Nagidos, Cilicia, c. 380 - 360 B.C.

|Cilicia|, |Nagidos,| |Cilicia,| |c.| |380| |-| |360| |B.C.|, |stater|
This is the SNG Levante plate coin.

Nagidos, a colony of Samos, was located in Cilicia on a hill at the mouth of the Sini Cay (Bozyazi Dere) near modern Bozyazi in Mersin Province, Turkey. Nagidos minted coins with a grape cluster as a symbol of the city, some with both Greek and Aramaic inscriptions, and one type bearing the name of the Persian satrap Pharnabazus. Aphrodite appears most often on the coins, indicating her sanctuary was the most important in the city. Alexander the Great conquered Cilicia in 133 B.C. After his death, Cilicia briefly came under Seleucid rule. About 270 B.C., the Ptolemaic Empire conquered Cilicia. When the city of Arsinoe was founded on land claimed by Nagidos, the Nagidians refused to recognize the settlers. To resolve the dispute, Nagidos was designated as the mother city and the citizens of both shared a single citizenship. Cilicia came under Seleucid rule in 197 B.C. Nagidos was abandoned in the middle of the second century B.C., possibly due to attacks by the Cilician pirates.
SH13725. Silver stater, SNG Levante supplement 1 (this coin), SNG Cop 179, cf. Lederer Nagidos 24, SNG BnF 21 (similar, different controls), aEF, fantastic rainbow toning, flat strike on faces, weight 10.694 g, maximum diameter 24.3 mm, die axis 0o, Nagidos (Bozyazi, Turkey) mint, c. 365 B.C.; obverse Aphrodite enthroned left, patera in outstretched right, Eros standing behind; reverse NAΓI∆IKΩN, Dionysos standing left, bunch of vine with bunch of grapes in right, thyrsus in left, monogram left; SOLD


Athens, Attica, Greece, 353 - c. 340 B.C., Pi-Style III Tetradrachm, Van Alfen New Plate Coin

|Athens|, |Athens,| |Attica,| |Greece,| |353| |-| |c.| |340| |B.C.,| |Pi-Style| |III| |Tetradrachm,| |Van| |Alfen| |New| |Plate| |Coin|, |tetradrachm|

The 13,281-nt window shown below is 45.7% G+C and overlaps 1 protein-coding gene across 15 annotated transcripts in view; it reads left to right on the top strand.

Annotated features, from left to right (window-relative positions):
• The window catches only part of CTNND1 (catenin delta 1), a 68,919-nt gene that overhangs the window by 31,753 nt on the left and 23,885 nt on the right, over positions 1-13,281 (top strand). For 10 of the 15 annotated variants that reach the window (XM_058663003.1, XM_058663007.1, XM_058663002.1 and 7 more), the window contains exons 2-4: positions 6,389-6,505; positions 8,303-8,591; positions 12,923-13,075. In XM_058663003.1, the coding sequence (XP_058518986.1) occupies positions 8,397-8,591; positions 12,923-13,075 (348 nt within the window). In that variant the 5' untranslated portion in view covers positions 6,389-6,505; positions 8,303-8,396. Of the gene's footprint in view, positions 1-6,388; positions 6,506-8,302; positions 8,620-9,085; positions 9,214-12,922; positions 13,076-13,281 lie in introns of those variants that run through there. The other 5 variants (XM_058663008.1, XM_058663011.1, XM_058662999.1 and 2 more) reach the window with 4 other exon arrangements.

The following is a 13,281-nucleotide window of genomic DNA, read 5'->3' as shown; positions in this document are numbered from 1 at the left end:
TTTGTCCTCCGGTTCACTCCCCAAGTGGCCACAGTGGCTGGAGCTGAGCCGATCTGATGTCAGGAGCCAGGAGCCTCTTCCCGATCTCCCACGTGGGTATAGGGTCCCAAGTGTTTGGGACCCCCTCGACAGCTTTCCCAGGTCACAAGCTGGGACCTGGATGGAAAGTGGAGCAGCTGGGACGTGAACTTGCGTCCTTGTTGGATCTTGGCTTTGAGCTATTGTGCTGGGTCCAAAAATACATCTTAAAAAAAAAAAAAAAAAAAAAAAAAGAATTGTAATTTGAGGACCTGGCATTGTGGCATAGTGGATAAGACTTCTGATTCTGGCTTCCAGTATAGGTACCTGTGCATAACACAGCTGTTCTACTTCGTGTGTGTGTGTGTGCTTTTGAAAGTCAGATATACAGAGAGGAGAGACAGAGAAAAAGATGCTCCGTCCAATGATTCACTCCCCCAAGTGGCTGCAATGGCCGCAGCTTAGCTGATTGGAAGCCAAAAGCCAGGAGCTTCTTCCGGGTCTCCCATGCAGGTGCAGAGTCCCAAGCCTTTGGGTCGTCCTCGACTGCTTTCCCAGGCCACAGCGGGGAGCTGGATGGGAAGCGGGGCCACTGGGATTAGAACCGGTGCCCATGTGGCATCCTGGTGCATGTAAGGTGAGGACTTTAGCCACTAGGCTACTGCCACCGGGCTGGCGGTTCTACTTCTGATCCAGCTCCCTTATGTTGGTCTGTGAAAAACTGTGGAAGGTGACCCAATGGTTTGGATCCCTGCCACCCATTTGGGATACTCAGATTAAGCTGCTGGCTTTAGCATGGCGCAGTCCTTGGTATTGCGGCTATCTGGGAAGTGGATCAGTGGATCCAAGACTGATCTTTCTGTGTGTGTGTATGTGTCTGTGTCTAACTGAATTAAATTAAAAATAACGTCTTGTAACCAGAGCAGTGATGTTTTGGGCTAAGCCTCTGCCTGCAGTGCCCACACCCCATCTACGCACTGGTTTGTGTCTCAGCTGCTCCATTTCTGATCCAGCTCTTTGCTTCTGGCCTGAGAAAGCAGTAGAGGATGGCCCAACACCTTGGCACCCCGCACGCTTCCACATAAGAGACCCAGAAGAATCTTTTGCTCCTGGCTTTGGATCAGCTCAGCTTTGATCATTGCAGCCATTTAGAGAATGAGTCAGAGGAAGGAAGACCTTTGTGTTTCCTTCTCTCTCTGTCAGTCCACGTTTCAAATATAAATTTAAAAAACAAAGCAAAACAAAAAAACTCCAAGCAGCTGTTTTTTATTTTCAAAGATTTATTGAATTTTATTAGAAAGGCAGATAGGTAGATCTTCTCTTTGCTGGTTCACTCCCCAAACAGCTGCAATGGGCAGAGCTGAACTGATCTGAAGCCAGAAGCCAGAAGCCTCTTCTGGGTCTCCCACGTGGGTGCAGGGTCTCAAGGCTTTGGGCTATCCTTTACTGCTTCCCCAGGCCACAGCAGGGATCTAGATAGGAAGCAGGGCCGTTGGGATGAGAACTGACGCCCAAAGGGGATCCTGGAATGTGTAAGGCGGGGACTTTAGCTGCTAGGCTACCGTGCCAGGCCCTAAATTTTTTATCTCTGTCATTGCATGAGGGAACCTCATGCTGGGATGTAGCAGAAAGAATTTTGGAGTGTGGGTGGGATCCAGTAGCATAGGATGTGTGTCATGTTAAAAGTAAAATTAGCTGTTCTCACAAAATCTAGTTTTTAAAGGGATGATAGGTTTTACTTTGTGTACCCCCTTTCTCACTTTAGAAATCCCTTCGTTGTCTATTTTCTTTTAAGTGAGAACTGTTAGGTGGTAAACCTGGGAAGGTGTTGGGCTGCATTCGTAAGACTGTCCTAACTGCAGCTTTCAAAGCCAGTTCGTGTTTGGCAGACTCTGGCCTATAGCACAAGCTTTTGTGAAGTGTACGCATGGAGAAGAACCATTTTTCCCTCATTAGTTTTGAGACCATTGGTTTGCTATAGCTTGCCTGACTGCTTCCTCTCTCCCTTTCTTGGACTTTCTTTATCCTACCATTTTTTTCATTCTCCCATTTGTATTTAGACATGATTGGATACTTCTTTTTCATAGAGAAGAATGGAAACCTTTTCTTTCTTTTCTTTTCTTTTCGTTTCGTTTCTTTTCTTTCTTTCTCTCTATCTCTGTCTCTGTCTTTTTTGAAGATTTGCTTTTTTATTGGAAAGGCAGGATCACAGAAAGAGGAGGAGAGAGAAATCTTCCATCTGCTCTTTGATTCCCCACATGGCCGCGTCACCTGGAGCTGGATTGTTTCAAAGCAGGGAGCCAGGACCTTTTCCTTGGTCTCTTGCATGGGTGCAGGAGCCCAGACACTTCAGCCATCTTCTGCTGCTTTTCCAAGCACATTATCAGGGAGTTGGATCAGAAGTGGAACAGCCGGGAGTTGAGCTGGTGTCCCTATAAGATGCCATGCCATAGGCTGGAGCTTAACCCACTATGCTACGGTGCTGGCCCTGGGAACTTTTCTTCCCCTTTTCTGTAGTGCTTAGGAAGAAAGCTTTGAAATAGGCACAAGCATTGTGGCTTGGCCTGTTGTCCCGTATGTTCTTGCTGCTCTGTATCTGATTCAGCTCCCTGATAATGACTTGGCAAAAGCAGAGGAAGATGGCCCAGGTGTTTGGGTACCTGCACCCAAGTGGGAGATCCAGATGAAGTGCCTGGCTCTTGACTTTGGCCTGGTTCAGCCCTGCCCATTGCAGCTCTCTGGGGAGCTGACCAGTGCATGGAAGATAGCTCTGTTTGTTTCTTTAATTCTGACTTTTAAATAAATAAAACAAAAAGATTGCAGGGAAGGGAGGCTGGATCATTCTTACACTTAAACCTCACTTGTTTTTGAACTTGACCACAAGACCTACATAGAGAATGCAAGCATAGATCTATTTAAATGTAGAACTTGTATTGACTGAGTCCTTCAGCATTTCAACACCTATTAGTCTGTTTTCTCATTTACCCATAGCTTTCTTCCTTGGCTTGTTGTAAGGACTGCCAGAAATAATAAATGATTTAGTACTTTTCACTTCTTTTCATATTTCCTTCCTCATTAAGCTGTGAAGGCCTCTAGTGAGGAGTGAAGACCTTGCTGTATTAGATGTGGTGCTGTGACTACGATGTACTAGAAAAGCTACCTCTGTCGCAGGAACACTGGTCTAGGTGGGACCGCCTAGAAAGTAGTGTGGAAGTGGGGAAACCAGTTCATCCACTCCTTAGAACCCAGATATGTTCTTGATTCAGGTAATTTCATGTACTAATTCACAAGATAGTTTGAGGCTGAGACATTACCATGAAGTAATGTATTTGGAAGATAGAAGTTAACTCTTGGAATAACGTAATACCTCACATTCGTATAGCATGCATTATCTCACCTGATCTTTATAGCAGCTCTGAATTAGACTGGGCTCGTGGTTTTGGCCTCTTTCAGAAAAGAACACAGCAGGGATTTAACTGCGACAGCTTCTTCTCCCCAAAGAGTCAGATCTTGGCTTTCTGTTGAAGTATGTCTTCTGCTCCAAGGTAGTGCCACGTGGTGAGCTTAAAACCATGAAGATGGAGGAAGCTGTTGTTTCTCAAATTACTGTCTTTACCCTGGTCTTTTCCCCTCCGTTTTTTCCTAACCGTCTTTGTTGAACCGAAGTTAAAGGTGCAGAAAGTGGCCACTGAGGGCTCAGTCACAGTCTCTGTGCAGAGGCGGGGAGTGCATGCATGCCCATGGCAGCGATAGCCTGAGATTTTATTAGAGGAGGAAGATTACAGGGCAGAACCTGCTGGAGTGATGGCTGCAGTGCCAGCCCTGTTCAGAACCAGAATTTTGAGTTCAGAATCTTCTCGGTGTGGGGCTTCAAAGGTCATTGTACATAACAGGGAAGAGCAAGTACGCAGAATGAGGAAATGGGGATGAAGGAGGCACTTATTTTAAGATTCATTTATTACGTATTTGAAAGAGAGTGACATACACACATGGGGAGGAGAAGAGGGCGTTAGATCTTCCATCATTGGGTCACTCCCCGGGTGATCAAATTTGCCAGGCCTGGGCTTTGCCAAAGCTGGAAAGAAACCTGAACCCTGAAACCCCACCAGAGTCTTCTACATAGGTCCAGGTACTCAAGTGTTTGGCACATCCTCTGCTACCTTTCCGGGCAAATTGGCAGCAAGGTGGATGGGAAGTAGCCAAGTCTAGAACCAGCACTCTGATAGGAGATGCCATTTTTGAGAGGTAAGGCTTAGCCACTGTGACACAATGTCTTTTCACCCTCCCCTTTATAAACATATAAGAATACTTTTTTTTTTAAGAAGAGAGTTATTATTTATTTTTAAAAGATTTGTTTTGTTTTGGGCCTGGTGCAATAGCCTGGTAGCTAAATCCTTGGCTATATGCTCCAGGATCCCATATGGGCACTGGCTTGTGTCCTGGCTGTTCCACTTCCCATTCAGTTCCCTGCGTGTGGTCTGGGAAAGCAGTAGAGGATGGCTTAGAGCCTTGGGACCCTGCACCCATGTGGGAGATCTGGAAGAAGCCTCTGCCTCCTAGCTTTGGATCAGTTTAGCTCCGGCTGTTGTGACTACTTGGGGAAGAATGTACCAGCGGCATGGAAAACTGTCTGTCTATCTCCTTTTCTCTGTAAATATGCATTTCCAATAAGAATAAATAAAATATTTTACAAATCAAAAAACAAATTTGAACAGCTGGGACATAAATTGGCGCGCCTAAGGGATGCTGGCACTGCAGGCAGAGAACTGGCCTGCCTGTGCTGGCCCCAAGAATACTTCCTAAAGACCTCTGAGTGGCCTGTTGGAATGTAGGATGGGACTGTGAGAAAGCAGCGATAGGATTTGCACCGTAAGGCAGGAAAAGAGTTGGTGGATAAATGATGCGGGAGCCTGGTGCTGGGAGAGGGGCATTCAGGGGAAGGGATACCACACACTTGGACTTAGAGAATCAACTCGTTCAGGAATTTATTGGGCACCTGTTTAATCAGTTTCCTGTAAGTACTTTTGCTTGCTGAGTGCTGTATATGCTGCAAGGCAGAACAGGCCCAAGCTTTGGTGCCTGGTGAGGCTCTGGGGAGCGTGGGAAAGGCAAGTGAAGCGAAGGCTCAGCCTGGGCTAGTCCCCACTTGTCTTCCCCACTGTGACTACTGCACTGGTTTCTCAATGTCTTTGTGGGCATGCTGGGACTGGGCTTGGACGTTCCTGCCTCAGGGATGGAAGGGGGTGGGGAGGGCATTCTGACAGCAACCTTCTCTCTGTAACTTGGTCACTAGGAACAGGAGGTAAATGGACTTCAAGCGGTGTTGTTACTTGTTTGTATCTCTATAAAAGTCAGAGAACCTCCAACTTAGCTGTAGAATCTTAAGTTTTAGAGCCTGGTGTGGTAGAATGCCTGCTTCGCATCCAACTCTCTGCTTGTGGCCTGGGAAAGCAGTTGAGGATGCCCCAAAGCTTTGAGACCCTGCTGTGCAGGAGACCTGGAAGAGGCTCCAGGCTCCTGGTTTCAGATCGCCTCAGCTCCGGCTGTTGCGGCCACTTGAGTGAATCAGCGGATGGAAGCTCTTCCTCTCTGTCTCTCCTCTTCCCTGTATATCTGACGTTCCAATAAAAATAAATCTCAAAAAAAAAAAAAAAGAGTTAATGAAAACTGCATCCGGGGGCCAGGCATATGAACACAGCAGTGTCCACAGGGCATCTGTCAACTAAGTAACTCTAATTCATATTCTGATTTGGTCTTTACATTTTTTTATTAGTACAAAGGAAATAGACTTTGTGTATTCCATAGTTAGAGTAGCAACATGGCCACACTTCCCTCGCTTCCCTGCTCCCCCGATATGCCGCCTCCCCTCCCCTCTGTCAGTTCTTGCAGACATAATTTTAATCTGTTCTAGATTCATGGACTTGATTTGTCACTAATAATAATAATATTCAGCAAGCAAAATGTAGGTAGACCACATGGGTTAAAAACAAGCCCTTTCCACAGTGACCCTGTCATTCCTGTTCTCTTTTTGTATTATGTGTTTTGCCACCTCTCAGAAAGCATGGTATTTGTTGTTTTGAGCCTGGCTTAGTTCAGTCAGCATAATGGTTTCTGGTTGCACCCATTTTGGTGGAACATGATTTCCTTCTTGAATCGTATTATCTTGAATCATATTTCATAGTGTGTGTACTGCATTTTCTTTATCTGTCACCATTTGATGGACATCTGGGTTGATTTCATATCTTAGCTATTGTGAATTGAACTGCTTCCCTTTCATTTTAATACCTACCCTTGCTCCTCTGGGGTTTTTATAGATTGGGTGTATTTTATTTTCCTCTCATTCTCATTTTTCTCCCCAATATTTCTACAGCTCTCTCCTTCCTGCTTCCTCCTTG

This coin is from the hoard containing at least 76 Athenian-type owls, both Athenian issues and Egyptian and Levantine imitations, and two silver "dumps" cataloged and discussed by Peter G. van Alfen, in "A New Athenian "Owl" and Bullion Hoard from the Near East" in AJN 16-17 (2004-05), pp. 47-61, and pl. 6-13. The hoard is rumored to have come from the western coast of the Arabian Peninsula.Temple of Fortuna
GS86163. Silver tetradrachm, Van Alfen New p. 53 & pl. 7, 16 (this coin); Kroll Pi-Style p. 244, fig. 8; Flament p. 126, 3; SNG Cop 63; SNG Munchen 96; SNG Delepierre 1479, VF, tight flan typical for the type, bumps and marks, test cut on each side with corresponding flattening on the opposite side, areas of mild porosity, weight 17.041 g, maximum diameter 21.4 mm, die axis 270o, Athens mint, 353 - c. 340 B.C.; obverse head of Athena right with eye seen in true profile, wearing crested helmet ornamented with three olive leaves and pi-style floral scroll, pellet in ear; reverse owl standing right, head facing, olive sprig and crescent left, AΘE downward on right, all within incuse square; Van Alfen New plate coin, ex David Hendin; SOLD